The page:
In August, in a lengthy judgment, the court overturned the sale of the Sea Point property and, in addition, ordered both the City of Cape Town and Western Cape government to create an inclusionary housing plan, which the court wants an update on by May 2021. 

Read in Daily Maverick: Landmark Tafelberg ruling: Western Cape High Court strikes a blow against apartheid spatial planning 

In September however, the province and City of Cape Town filed papers to appeal the judgment. According to GroundUp, the province claimed that it has no obligation to provide social housing, while the city argued in its appeal there was a conflation between province and city on who should provide social housing. The province wants to take this matter on appeal to the Supreme Court of Appeal in Bloemfontein. 

On Friday,13 November at the Western Cape High Court, a bone of contention emerged: who does the Tafelberg property belong to? In September, the school indicated that it would not be appealing the court’s order, nor continue with the sale – meaning the property should be back in the province’s property portfolio. 

Advocate Eduard Fagan SC, representing the Western Cape government, argued the leave to appeal hearing must continue despite questions raised by Judges Patrick Gamble and Monde Semela on the status of the property. Fagan said clarity was needed, as the costs for the court appearance came from the public purse.

Judges Gamble and Semela then took a break to discuss whether or not the hearing should continue, without clarification on the property transaction.  

After the break, Fagan told the court an agreement between the province and day school “will take months to complete” – but if needed, he would keep the court updated on the progress of the sale. 

Judge Gamble said before they can hear the appeal, they need to know the status of the property, while Judge Semela questioned if the property reversal had been completed yet. Judge Gamble said the court required clarity on this issue before a leave to appeal hearing could be heard. At this point, without clarity on the property’s status, “it’s all up in the air”.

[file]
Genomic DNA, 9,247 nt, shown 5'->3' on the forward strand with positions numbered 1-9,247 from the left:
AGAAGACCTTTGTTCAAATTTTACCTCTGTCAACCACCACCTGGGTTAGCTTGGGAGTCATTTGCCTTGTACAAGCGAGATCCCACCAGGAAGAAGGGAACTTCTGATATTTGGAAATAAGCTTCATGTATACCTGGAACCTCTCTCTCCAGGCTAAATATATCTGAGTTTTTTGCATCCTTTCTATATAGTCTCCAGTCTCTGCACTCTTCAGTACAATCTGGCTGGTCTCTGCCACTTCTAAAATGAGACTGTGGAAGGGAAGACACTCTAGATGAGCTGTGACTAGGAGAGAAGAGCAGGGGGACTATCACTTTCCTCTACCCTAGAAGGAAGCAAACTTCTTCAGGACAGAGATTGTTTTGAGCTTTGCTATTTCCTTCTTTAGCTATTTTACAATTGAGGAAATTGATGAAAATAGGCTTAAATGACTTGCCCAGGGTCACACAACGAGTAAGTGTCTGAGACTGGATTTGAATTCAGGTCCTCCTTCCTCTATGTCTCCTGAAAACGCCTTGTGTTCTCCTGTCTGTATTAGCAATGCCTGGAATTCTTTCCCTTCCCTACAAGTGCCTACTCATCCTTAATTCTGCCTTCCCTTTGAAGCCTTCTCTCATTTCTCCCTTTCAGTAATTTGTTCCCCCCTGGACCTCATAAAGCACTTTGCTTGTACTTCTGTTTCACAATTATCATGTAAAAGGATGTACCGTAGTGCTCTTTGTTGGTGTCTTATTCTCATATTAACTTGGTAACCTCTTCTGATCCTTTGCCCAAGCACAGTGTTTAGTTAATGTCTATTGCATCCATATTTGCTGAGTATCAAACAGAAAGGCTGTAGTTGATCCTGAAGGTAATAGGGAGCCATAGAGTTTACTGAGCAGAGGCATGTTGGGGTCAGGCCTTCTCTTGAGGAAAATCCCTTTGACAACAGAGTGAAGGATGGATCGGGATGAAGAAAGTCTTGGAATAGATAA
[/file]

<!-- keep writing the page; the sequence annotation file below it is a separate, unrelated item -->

Outside court, executive director of Ndifuna Ukwazi, Mandisa Shandu addressed supporters who came to support the organisation. After she explained the court process, she said, “No matter what happens, we have stopped the sale – and that’s powerful, that’s profound”. 

Judges Semela and Gamble postponed the matter until the beginning of 2021, with costs to be established at a later date. DM



Comments - share your knowledge and experience

Please note you must be a Maverick Insider to comment. Sign up here or sign in if you are already an Insider.

Everybody has an opinion but not everyone has the knowledge and the experience to contribute meaningfully to a discussion. That’s what we want from our members. Help us learn with your expertise and insights on articles that we publish. We encourage different, respectful viewpoints to further our understanding of the world. View our comments policy here.

No Comments, yet

Please peer review 3 community comments before your comment can be posted